Tess of the d'Urbervilles By Thomas Hardy Phase the Fifth: The Woman Pays: Chapters 35-38

"O, then I ought to have done it, to have done it last night! But I hadn't the courage. That's just like me!"

"The courage to do what?"

As she did not answer he took her by the hand.

"What were you thinking of doing?" he inquired.

"Of putting an end to myself."


She writhed under this inquisitorial manner of his. "Last night," she answered.


"Under your mistletoe."

"My good — ! How?" he asked sternly.

"I'll tell you, if you won't be angry with me!" she said, shrinking. "It was with the cord of my box. But I could not — do the last thing! I was afraid that it might cause a scandal to your name."

The unexpected quality of this confession, wrung from her, and not volunteered, shook him perceptibly. But he still held her, and, letting his glance fall from her face downwards, he said, "Now, listen to this. You must not dare to think of such a horrible thing! How could you! You will promise me as your husband to attempt that no more."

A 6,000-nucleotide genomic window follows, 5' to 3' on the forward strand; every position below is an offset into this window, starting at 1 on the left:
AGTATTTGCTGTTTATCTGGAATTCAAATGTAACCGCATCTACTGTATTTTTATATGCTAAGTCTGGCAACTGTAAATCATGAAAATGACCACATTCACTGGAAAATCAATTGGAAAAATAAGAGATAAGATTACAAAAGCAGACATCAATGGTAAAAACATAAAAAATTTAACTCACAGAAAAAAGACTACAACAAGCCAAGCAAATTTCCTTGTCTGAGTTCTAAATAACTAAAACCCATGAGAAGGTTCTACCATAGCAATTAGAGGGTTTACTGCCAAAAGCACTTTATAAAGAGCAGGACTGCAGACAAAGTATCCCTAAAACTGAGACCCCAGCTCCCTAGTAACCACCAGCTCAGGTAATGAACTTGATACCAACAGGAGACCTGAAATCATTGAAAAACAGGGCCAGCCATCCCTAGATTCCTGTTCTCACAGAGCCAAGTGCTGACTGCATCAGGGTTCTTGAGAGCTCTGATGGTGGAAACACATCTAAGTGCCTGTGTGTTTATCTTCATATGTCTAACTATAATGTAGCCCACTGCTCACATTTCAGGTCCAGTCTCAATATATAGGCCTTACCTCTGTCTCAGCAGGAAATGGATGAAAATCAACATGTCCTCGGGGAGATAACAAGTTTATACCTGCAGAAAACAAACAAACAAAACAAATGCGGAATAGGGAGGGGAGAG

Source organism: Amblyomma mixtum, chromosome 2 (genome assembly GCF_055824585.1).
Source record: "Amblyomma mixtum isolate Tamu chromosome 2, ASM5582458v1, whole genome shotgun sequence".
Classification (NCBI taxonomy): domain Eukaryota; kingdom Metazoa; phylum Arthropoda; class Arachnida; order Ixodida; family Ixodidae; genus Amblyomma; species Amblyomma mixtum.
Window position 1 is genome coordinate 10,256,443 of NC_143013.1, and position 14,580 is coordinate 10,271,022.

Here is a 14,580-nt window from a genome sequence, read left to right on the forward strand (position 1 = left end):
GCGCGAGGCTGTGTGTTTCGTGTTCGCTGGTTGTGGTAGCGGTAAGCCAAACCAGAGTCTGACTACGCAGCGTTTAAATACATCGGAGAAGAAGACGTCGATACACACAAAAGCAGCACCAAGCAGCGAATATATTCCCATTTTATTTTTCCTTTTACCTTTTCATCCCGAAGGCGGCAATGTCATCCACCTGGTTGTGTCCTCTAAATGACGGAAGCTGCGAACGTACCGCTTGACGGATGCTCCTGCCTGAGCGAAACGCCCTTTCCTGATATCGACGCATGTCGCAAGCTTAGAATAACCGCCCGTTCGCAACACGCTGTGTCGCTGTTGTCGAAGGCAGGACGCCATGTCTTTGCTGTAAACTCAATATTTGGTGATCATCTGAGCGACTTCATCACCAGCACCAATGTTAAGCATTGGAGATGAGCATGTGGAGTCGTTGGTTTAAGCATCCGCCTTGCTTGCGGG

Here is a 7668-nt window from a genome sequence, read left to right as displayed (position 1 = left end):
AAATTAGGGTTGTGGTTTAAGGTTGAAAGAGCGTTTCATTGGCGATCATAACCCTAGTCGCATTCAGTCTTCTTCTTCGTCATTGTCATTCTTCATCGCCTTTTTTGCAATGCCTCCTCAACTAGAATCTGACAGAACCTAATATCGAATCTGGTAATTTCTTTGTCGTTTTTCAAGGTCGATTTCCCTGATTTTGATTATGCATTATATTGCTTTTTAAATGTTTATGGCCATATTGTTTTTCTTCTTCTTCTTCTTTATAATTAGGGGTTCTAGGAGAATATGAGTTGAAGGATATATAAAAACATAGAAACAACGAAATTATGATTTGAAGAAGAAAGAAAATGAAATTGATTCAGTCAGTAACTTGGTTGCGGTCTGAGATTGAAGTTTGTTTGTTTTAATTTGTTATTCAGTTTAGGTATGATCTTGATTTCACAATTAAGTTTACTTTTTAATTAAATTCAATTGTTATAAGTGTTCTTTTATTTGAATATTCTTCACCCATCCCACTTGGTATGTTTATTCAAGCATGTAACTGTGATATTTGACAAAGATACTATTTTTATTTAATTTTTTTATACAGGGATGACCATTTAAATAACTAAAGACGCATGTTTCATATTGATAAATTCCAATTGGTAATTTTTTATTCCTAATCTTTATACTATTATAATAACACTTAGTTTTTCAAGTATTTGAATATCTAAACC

"I am ready to promise. I saw how wicked it was."

"Wicked! The idea was unworthy of you beyond description."

"But, Angel," she pleaded, enlarging her eyes in calm unconcern upon him, "it was thought of entirely on your account — to set you free without the scandal of the divorce that I thought you would have to get. I should never have dreamt of doing it on mine. However, to do it with my own hand is too good for me, after all. It is you, my ruined husband, who ought to strike the blow. I think I should love you more, if that were possible, if you could bring yourself to do it, since there's no other way of escape for 'ee. I feel I am so utterly worthless! So very greatly in the way!"


"Well, since you say no, I won't. I have no wish opposed to yours."

He knew this to be true enough. Since the desperation of the night her activities had dropped to zero, and there was no further rashness to be feared.